This is because the polygraph instrument that detects physiological responses is often called a Lie Detector.
Although the instrument and the examination aim to detect changes in our physiological response to questions asked by the examiner i.e. changes that occur when a person is not being truthful, polygraph experts prefer to call the process ‘truth verification’ rather than lie detection.
The term ‘lie detector’ portrays the ideology that the instrument will detect any lie told by someone undergoing an examination. However, in reality there is no such thing as a typical "lie response."
People lie for a variety of reasons. Some lies have no great consequence associated with them. Some term these lies as ‘little white lies’. For example telling someone you like their new hair style when you actually think the opposite.
However, some lies are associated with larger consequences, such as the loss of a job, loss of a relationship or even imprisonment.
In other words, just because a person tells a lie, it doesn’t mean that they will have a reaction and if they do, it will be different to the reaction that someone else would have.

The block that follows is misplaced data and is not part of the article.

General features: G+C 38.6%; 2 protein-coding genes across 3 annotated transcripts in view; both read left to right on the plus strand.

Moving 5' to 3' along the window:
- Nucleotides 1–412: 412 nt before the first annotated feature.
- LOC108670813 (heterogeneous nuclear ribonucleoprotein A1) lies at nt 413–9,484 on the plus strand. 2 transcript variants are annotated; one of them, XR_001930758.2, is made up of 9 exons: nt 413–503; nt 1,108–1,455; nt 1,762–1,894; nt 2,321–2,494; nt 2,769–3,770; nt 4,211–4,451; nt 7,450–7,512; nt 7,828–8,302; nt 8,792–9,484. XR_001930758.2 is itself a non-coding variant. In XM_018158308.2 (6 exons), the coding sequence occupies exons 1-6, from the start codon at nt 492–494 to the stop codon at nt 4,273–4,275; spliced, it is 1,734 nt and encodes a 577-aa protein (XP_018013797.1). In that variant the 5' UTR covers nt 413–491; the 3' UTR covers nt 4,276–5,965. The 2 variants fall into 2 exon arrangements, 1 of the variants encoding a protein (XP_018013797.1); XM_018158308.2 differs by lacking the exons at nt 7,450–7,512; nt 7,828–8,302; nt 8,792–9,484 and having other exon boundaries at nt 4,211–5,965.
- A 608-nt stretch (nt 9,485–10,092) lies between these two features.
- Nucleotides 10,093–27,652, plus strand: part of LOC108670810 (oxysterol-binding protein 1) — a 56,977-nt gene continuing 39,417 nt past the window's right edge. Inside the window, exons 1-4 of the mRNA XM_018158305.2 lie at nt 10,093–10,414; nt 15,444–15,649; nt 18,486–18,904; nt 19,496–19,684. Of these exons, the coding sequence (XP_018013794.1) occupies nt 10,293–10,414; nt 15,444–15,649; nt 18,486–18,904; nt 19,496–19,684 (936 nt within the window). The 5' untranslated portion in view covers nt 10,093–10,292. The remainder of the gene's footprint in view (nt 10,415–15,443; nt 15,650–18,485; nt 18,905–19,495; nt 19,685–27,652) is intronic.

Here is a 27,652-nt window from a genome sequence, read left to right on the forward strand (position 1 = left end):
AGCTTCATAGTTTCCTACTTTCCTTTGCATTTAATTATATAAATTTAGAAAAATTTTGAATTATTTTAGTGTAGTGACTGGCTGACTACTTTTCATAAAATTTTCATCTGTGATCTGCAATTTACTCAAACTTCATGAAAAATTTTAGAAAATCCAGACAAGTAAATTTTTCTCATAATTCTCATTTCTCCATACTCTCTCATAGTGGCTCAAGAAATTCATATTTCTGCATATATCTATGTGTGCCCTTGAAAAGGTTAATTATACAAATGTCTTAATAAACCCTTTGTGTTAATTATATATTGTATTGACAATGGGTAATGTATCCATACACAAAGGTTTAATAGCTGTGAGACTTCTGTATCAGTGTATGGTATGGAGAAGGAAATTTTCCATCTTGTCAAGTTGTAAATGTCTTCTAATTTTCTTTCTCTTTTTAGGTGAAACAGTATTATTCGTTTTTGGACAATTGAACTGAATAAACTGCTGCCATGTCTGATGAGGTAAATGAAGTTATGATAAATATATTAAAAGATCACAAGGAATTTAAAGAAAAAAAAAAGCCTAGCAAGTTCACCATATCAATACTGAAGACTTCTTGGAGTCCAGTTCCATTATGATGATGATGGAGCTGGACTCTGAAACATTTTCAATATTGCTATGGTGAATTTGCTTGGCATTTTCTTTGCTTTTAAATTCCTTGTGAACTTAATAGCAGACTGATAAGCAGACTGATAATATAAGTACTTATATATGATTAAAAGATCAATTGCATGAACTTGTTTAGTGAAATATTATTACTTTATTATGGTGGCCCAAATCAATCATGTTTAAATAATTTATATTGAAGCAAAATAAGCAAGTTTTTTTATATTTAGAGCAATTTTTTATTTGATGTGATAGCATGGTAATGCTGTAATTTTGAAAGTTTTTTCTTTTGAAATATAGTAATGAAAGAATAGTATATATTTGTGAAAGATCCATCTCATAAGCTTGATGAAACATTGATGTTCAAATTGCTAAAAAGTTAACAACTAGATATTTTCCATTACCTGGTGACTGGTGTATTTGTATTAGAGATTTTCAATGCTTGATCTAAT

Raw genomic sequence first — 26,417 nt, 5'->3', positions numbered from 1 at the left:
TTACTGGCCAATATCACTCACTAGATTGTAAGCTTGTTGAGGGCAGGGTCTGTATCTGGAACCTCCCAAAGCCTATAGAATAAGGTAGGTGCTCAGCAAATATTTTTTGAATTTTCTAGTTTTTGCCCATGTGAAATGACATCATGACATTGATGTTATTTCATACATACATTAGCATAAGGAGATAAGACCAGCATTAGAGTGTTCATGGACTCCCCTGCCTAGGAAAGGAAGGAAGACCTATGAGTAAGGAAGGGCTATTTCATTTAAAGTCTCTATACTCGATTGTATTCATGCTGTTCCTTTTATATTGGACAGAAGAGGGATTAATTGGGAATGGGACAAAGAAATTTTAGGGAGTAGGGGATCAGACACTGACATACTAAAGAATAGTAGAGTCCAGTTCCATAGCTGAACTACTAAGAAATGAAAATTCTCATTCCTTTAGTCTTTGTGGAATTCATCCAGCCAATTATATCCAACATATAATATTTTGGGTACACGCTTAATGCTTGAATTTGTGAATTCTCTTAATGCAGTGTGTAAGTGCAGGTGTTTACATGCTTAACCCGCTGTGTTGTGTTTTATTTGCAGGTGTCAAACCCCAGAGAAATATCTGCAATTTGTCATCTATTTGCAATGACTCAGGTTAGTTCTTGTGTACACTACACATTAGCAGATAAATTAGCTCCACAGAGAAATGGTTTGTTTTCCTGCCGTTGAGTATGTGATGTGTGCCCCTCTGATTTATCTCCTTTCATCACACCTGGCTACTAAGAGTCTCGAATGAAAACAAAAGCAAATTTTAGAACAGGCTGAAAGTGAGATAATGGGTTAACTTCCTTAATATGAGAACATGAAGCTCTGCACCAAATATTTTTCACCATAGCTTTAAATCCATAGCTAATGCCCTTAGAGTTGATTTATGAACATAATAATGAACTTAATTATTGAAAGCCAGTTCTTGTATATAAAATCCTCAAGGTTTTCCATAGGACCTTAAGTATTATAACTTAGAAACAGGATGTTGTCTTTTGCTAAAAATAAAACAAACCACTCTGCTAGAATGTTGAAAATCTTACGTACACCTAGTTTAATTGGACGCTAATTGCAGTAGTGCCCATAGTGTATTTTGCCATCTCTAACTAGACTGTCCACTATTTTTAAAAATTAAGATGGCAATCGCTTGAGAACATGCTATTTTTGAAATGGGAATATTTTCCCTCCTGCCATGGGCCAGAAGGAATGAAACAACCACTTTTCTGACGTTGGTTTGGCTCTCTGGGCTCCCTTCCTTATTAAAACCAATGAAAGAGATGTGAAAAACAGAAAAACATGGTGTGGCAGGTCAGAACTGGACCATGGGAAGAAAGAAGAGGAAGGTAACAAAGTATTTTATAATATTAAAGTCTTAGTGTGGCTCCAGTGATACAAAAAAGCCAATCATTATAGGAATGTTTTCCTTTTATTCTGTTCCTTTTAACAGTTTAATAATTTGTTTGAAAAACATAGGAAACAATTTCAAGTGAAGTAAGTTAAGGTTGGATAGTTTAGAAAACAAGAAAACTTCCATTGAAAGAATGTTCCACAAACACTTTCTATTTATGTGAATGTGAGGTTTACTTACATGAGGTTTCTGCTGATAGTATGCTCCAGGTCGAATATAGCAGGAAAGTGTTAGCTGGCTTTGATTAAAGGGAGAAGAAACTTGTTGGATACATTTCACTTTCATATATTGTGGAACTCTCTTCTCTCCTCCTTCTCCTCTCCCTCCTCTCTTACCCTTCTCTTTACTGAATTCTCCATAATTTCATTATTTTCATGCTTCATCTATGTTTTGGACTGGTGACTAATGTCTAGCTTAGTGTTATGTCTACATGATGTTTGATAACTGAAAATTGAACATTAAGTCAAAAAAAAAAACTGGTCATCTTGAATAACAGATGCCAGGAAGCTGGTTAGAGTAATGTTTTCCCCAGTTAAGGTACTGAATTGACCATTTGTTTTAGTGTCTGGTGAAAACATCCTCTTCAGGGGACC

So if polygraphs exams or lie detector tests don't actually detect lies, what do they detect?
Rather than the lie itself, it is the reason for telling the lie that is most important.
When a person has done something wrong, such as commit a crime, there is the realisation that if caught there will be consequences. Our instinct for self-preservation makes us want to avoid being punished for what we did. This is usually accomplished by lying. However, because a person understands the potential consequences they face if caught in the lie, the body's self-defence mechanism activates when the examiner questions the person on the related subject.
The polygraph instrument and the examiner will recognise when the body's systems activate.
However, the response can be different, unlike the response when a person is being truthful.
The term lie detector would seem to presume that a lie is always detected but in reality not everyone that takes a polygraph exam is being untruthful.
In these cases, the lie detector actually verifies when a person is telling the truth. Hence the term ‘truth verifier’ is preferred by professionals to the term lie detector.
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